Experiences of a pharmacy student on the front line during the Covid-19 outbreak

Pharmacy student Melissa Duggan did not anticipate that her placement would involve caring for patients during a global pandemic

May 18 2020
coronavirus, student, university, uncertainty, covid-19, pharmacy

On 6 January 2020, I started the first day of my eight-month APPEL-accredited pharmacy placement working in a community pharmacy in Cork City in the Republic of Ireland.

This moment had been building up for the past four years, so I was both excited and nervous for the year ahead. Now I am halfway into my placement, and I still find it hard to believe how much things have changed since I started.

A new routine has developed that involves gowning up with gloves, face masks and plastic aprons as soon as we enter the pharmacy, as well as disinfecting all the work benches, computers and cash machines before the doors open to customers.

We allow no more than three people into the pharmacy at one time, and we make sure that everybody adheres to the social distancing rules by placing markers on the floor to show people where they should stand. We have a tent erected outside the door to shelter people who have to wait for their prescriptions on rainy days. We have also put up a plastic shield at the counter to protect ourselves.

At the beginning of the lockdown in Ireland, the community pharmacy was a very busy and stressful environment. There was huge demand for hand sanitiser, masks and gloves, resulting in a shortage of supply during the first few weeks.

Our patients began to worry that they would not be able to collect their medication, which led them to order their prescriptions early and for a few months at a time. Because the wholesalers found it very difficult to keep up with the demand across Ireland, very few orders were being delivered on time or even at all. There were many medicine shortages, which meant that we had to ring other pharmacies to source some medicines for our patients.

Despite it being chaotic, our patients were very understanding, with some bringing us sweets and chocolates to brighten up our day. These treats were a welcome boost to keep team morale high. This sense of community spirit has really lifted me up over the past few weeks.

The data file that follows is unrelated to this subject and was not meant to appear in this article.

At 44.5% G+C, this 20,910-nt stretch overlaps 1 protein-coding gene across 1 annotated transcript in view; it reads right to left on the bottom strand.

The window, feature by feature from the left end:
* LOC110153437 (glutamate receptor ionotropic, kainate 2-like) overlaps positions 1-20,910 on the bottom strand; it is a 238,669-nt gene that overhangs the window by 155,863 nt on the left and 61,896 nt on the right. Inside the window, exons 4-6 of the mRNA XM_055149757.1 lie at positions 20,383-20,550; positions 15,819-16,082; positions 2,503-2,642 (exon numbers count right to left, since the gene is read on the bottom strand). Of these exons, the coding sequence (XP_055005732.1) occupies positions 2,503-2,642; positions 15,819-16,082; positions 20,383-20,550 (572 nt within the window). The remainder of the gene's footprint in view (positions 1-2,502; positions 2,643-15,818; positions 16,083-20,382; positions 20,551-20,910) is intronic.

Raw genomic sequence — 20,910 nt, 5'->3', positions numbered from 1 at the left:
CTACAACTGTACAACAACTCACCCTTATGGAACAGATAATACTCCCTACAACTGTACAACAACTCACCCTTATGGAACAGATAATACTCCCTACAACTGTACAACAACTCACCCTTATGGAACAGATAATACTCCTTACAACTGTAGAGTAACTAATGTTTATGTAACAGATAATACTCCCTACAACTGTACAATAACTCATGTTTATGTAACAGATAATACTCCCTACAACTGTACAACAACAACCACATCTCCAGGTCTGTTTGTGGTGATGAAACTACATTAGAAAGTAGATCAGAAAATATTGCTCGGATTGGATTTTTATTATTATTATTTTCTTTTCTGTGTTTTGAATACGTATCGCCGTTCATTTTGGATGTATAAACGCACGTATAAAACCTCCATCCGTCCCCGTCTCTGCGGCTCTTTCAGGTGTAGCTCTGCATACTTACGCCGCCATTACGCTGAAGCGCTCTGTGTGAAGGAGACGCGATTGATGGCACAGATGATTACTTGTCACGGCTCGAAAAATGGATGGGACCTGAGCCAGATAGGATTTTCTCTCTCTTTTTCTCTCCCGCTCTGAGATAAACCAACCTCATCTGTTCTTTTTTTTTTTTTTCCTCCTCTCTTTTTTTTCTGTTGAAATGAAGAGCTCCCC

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Thankfully, that busy period has finished, and things are beginning to settle down to some extent. New pharmacy legislation introduced by the Irish government has eased the pressure for pharmacists and doctors. Prescriptions are now valid for nine months, which makes it easier for those who cannot attend their appointments. Email prescriptions via Healthmail are now valid, and this has become one of the main ways we receive prescription requests instead of as a hard copy.

A lot of things have changed for me personally over the past two months, too. It is hard not being able to meet up with friends and family at the weekend, or to go out for dinner or visit the cinema. Currently, we are allowed out only within a 5km radius.

I play Gaelic football at county level. We used to train four to five times a week before the lockdown, but it is difficult to motivate yourself to keep training by yourself.

My university, the Royal College of Surgeons in Ireland (RCSI), has been a huge help throughout these uncertain times. For our master’s degree, we had to write a 5,000-word clinical research project and submit it at the end of summer. Now, however, we have been given the option of completing extra placement-based learning and submitting a 2,000-word research-informed critical reflection about our learning as front-line healthcare professionals in our placement instead. This change came as a relief to many students.

The college emails us frequent Covid-19 updates, including all new guidelines that may be useful to us. It is great to get the correct information sent through so often.

On Fridays, you can partake in the RCSI challenge, an interactive quiz for students to compete in and have fun.

The RCSI gym hosts live workout sessions every day via Facebook Live, which include HIIT sessions, yoga classes and more. It has also introduced a new challenge, RCSItogether10K, which encourages students and staff to run 10km on 27 June. This sounds very exciting, and the gym team will even give you a free nine-week training plan to prepare you for the challenge.

The activities the college has been putting on for students and staff are incredible, and they have been so important for maintaining my own health and well-being. I would never have imagined any of this happening while I was on placement, but even though it has been challenging and stressful at times, I am learning a lot and developing as a person and as a pharmacist. The support I have received from my friends, family, the community and the RCSI has helped me immensely throughout this challenging time.

Read more: Coronavirus: when learning never (quite) stops

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